Just ambling and rambling

Ambling and rambling, just riding around. No real destination in mind, no actual course or route either. These last few days have brought us an unseasonably early chill in the mornings, and luxuriously cool afternoons. Autumn is upon us, arriving quicker than anyone thought possible. Life is otherwise a bit frantic, so my bike time and JRA outings combine well with this enjoyable weather.

I need these opportunities to chill, relax and let my mind wander. To amble around and pretend for a moment that I’ve no responsibilities whatsoever. The carefree nature of wandering is liberating as well. I know there are lessons to be planned, meeting notes to digest, groceries to be bought, laundry to ignore. So it’s nice to allow all those things to slip away for an hour or two.

I’m surprised to see so few other cyclists along the road. Granted, the wind was pretty fierce yesterday, and the sky so gray one might be forgiven for thinking the clouds were about to burst open and pour buckets. Still, the wind can be overlooked for a while, and the rain never did make good on the threat. Sunset is arriving earlier each day, and I have to remember to keep my headlight charged so that it will be available should my cycling excursion go longer than anticipated.

I usually hate the wind, but a blustery Autumn day – even a day that arrives when it’s still quite fully summertime – well a blustery Autumn day suits me just fine. I’m not planning to ride like a racer under any circumstances anyway, so I’ll plug away when the winds blow against me, and enjoy the boost of a tailwind when my journey loops in that direction. And then I’ll continue to amble along. To wander. To mosey. And ramble, and roam.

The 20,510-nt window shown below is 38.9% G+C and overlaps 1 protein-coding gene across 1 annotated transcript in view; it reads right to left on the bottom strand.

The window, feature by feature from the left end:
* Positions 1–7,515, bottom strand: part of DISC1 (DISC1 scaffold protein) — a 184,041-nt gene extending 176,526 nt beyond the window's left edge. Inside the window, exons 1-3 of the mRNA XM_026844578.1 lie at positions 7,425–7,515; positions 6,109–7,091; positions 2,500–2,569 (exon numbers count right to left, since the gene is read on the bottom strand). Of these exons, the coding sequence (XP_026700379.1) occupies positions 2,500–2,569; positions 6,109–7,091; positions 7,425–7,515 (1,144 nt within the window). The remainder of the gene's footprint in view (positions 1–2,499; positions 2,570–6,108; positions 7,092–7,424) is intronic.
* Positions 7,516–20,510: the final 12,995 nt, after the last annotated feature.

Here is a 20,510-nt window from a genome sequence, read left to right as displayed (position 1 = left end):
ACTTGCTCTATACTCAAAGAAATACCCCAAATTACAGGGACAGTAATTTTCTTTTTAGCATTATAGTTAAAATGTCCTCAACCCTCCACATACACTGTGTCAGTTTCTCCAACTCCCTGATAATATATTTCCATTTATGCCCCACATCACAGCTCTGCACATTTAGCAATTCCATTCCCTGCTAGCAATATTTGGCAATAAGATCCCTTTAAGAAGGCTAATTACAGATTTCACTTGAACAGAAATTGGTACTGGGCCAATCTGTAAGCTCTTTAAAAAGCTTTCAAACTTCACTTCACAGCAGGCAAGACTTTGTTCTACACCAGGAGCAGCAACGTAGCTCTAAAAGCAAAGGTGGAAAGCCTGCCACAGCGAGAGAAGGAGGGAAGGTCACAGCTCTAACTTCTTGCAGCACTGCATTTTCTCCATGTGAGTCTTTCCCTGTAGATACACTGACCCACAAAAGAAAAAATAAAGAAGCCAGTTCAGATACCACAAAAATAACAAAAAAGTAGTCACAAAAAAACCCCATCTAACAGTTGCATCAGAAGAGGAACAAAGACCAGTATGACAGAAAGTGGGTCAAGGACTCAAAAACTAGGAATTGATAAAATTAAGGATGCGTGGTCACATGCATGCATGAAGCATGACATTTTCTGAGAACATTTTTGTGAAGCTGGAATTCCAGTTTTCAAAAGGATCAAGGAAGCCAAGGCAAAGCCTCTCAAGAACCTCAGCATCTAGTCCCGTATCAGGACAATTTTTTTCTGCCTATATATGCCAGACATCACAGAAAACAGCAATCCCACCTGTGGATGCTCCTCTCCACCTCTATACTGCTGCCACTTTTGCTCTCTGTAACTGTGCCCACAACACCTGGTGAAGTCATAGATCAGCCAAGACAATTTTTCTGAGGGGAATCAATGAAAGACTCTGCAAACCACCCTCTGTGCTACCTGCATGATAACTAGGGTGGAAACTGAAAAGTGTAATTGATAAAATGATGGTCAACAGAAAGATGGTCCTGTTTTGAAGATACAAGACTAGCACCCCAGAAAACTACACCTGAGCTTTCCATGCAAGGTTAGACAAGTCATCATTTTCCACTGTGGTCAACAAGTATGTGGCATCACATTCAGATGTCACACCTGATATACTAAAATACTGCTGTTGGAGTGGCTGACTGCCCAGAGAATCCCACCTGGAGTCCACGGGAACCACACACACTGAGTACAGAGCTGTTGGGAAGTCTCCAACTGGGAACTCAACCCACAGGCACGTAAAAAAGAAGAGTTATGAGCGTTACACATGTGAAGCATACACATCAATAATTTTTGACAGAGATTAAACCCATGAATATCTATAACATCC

4 thoughts on “Just ambling and rambling

  1. I agree: it’s certainly what I think cycling is – or should be – all about. Racers are, of course, a different breed of cat altogether. They do their thing – and I get that – but it perplexes me a little when I see so many “leisure” cyclists feel like they have to somehow validate riding by mimicking the race costume, the race bike, the race posture, the pace line mentality, etc. I find I’ve grown a lot less comfortable wearing skin tight super hero clothing screaming with logos and graphics. I much more enjoy being able to quickly pull on a comfortable riding outfit, hop on the bike, and disappear for a while.

  2. To that end, I believe we will see a marked resurgence in the popularity of both ‘randonneur’ events and ‘suitable’ bikes over the next few years. Having just turned 60, I enjoy lending an old piece of iron to a friend that is falling a little out of love with their new carbon friend. Your reflections are always a good read, keep them coming.

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